The FAMHP and pharma.be are organising two half-day symposia on vaccines on 10 and 12 May 2022. The first day will focus on the FAMHP and the VACCINES spearhead. This will cover topics such as clinical trials, regulatory activities, pharmacovigilance, and inspections. The second day will focus on effective vaccination, before closely examining the way vaccination campaigns are organised and implemented, vaccine hesitancy, and data collection. You can register now.
The COVID-19 pandemic has highlighted the importance of immunisation in combating infectious diseases. The national competent authorities and the pharmaceutical industry have worked intensively to provide the population with safe and effective vaccines against the coronavirus.
On 10 and 12 May 2022, the FAMHP and pharma.be are organising a symposium on the various activities being undertaken to not only make vaccines available, but also to encourage their acceptance with a view to protecting public health, our healthcare system and society as a whole.
• Attendance at both half-day sessions is free of charge but registration is required. You must register for each half-day session you wish to attend using the online forms: 10 May and 12 May.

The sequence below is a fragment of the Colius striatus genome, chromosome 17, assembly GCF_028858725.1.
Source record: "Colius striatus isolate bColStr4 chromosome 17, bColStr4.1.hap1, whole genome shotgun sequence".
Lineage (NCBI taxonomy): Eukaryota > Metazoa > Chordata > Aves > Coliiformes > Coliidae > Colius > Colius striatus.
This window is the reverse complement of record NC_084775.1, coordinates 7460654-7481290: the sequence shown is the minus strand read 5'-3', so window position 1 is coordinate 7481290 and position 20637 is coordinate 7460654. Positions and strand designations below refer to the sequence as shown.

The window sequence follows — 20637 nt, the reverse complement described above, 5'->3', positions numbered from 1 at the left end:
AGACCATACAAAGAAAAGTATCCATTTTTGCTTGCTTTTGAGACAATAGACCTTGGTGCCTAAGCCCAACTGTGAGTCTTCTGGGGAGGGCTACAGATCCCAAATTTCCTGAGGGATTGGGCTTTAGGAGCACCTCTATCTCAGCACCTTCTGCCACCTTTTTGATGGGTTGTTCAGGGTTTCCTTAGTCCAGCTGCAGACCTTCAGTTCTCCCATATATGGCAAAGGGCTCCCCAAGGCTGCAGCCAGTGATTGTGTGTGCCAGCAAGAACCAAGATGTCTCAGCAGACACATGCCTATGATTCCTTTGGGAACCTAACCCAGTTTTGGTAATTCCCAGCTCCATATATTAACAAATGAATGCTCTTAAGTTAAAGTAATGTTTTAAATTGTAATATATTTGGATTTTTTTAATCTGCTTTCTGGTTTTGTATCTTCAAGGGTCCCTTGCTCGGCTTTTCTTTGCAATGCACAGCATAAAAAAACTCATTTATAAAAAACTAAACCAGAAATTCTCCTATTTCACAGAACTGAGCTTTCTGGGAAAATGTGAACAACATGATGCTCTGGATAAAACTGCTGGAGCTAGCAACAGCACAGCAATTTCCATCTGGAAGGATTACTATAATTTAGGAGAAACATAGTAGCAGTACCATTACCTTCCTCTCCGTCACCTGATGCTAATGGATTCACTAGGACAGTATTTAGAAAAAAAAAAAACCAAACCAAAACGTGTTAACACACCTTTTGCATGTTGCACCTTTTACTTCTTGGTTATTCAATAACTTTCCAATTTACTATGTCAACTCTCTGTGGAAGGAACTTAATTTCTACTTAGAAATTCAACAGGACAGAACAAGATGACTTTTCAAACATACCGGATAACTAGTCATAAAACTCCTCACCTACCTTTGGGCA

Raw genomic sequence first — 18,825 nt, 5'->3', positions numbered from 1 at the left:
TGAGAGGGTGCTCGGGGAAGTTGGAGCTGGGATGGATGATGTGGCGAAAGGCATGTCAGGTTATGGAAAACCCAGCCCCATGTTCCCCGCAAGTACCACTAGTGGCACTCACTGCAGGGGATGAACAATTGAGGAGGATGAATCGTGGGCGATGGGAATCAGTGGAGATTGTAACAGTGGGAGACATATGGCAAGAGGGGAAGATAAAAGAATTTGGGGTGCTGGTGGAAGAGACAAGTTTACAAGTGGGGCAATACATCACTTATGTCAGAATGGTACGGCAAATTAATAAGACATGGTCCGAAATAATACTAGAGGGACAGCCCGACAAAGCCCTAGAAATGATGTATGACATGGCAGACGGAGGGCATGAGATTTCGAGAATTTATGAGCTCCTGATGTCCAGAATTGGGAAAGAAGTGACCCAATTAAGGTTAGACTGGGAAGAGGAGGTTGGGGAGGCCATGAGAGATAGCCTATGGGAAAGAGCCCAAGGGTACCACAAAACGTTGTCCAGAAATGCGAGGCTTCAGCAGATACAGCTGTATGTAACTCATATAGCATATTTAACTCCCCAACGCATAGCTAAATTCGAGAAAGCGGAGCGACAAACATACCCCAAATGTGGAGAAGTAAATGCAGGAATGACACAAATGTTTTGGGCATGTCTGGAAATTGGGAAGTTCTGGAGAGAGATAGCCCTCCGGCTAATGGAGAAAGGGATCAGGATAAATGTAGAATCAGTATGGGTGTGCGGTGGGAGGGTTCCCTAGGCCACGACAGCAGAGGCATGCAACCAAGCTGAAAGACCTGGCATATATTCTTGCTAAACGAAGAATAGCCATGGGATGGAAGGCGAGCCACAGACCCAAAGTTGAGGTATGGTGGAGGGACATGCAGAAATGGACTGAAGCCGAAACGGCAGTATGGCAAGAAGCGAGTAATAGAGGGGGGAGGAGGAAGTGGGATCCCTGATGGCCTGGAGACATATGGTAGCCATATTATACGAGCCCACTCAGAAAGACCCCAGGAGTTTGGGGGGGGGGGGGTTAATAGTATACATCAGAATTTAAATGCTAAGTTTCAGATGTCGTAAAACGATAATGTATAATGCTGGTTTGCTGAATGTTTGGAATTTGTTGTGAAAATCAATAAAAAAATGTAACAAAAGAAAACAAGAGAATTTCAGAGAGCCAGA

• Presentations will be given in English.
• Each symposium will start at 9.00 and end at around 13.10.
• The symposium will be held at the Pacheco Center, Boulevard Pacheco 13, BRUSSELS.
10 May: From concept to vaccines (organised by the FAMHP)
Focus on the activities of the FAMHP and the VACCINES spearhead, covering topics such as clinical trials, regulatory activities, pharmacovigilance, and inspections.
12 May: From vaccines to vaccination (organised by pharma.be)
Focus on effective vaccination by examining how regional authorities organise and implement their vaccination campaigns, tackle vaccine hesitancy, and collect data on vaccine uptake.
Based on all these experiences, the symposium will also offer an opportunity to consider future developments. How can we use the expertise of the VACCINES spearhead to strengthen Belgium’s position in the development of new vaccines? Can regulatory pathways be altered to optimise the evaluation process? What data do we need to support authorities in their decision-making? In short, what changes are needed to make the lifelong vaccination of Belgian patients as effective as possible?